Why do some patients with Crohn’s disease still suffer from abdominal pain, even when their treatment is successful? With funding from the Helmsley Charitable Trust, researchers from Belgium and Sweden will spend the next three years examining the underlying mechanisms of this pain.
Approximately 3 out of 1000 people have Crohn’s disease, which is characterised by intestinal inflammation. Although treatment is available for this disease, not all patients benefit from it. Moreover, even when the treatment is successful, quite a few patients still suffer from abdominal pain.
Over the next three years, the labs of Professors Guy Boeckxstaens, Thierry Voet, Marc Ferrante, Séverine Vermeire (KU Leuven/University Hospitals Leuven) and Joakim Lundeberg (Science for Life Laboratory, Sweden) will be examining the underlying mechanisms of this pain. They will combine the use of human intestinal tissue with revolutionary technology to map the DNA and RNA material of single cells. The necessary funding will be provided by The Leona M. and Harry B. Helmsley Charitable Trust through its Gut Cell Atlas initiative.
Disease under control, but the pain remains
Although current medical therapies may be successful, a large group of patients with Crohn’s continue to experience abdominal pain. Scientists have no explanation for this phenomenon yet. Biomedical scientists at KU Leuven will now examine how enterochromaffin (EC) cells may contribute to abdominal pain.
EC cells are located in the mucous layer of the intestinal wall, where they release substances such as serotonin, which signal pain to the brain. Previous research examining the role of EC cells in irritable bowel syndrome found a link between an increased release of substances by EC cells and abdominal pain. Biomedical scientists at KU Leuven and the Science for Life Laboratory will now examine whether this is also the case in patients with Crohn’s disease, where things go wrong in EC cells, and whether it is possible to intervene in that process.
Macrophages as the target of new treatments for Crohn’s disease
In addition to looking for a new way to treat abdominal pain, the researchers also want to find a new way to tackle the intestinal inflammation that occurs in Crohn’s disease. Their focus will be on macrophages, specialised immune cells that play a crucial role in the intestines.
There are many types of macrophages. Professor Guy Boeckxstaens (TARGID unit at KU Leuven): "We’re going to examine which specific subgroup is linked to the intestinal nervous system, especially since we’ve recently discovered that intestinal nerve cells have an anti-inflammatory effect. Once we have identified the macrophages, we’re going to examine this interaction with the nervous system in greater detail. The final step will be looking for substances that we can use to mimic the interaction between macrophages and the nerves in the intestinal wall."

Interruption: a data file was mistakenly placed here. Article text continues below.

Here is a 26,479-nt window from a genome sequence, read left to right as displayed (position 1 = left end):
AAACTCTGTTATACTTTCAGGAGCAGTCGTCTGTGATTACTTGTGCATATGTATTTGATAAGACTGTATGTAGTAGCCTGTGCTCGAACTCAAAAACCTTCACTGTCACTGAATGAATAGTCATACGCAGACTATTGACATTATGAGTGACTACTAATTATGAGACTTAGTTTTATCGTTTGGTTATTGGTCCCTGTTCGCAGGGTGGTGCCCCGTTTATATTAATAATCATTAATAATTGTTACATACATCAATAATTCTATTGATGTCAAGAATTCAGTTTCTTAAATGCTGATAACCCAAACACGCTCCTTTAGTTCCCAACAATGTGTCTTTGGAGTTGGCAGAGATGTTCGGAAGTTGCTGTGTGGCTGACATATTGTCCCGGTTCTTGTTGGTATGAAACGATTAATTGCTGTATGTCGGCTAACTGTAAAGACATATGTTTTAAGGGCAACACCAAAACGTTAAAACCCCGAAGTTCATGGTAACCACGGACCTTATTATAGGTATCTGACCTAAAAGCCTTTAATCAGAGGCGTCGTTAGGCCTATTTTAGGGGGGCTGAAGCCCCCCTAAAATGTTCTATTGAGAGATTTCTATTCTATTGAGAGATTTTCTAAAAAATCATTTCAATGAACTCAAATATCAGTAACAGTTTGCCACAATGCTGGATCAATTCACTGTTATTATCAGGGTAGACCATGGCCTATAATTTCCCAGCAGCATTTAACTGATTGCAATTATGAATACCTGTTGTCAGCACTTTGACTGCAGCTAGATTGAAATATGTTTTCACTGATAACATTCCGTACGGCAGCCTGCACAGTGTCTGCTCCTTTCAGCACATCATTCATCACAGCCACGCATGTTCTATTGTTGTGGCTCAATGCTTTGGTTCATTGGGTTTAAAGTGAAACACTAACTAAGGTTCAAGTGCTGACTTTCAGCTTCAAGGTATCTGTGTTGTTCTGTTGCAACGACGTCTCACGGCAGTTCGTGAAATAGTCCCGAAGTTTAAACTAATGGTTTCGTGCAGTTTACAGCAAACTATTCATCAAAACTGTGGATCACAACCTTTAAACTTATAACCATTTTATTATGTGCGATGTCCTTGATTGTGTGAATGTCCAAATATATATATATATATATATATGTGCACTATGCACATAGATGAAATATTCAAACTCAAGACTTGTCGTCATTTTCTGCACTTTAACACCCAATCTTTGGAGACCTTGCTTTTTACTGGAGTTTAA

The researchers are hoping to gain more insight into anti-inflammatory mechanisms and to be able to pave the way for a new treatment for Crohn’s disease.
A race against the clock
What is remarkable about this project is that it will not involve any animal testing. Instead, the researchers will use human tissue. "This study will be carried out in close collaboration with Professor Ferrante from University Hospitals Leuven," says Professor Guy Boeckxstaens. "Patients who have to undergo intestinal biopsies or a colonoscopy anyway are asked whether they want to take part in our study." During the operation or endoscopy, a small sample of the intestinal tissue is collected for research purposes.
"That’s when the clock starts ticking," says Professor Boeckxstaens. "It’s a matter of getting the EC cells and macrophages to our lab as quickly as possible so that they are not affected by external circumstances. We want to be able to study them as they functioned in the intestines. Fortunately, the operating theatre is only a five-minute walk from our lab."
It’s a matter of getting the EC cells and macrophages to our lab as quickly as possible so that they are not affected by external circumstances. We want to be able to study them as they functioned in the intestines. Fortunately, the operating theatre is only a five-minute walk from our lab.
Professor Boeckxstaens’s team will be responsible for isolating the cells. Then, the samples will go to Professor Thierry Voet’s lab (Department of Human Genetics at KU Leuven), which will use single-cell-sequencing methods for RNA and DNA to map the properties of the cells and their environment.
Professor Thierry Voet: "This project is possible thanks to novel and ground-breaking techniques, which not only allow us to produce epigenetic and gene expression profiles of single cells, but also to chart how the cells are spatially organised in the human tissue. In this way we can identify and study the relevant cell populations as well as the intraand inter-cellular molecular processes that go awry in disease."
For the spatial analysis of tissue, the team will collaborate with Prof. Joakim Lundeberg (Science for Life Laboratory, Sweden). With all this cellular information, Professor Boeckxstaens’s lab will examine which cells have atypical characteristics and how they interact with the cells around them.
The project has received 3 million dollars in funding from the Helmsley Charitable Trust. The study is part of a collaborative initiative, the Gut Cell Atlas, which aims to map all cells in the gut, among the Translational Research in GastroIntestinal Disorders (TARGID) unit at KU Leuven (Professor Guy Boeckxstaens and Alexandre Denadai Souza), the Department of Human Genetics at KU Leuven (Professor Thierry Voet and postdocs Alejandro Sifrim and Katy Vandereyken), University Hospitals Leuven (Professor Marc Ferrante and Séverine Vermeire), and SciLifeLab Sweden (Joakim Lundeberg)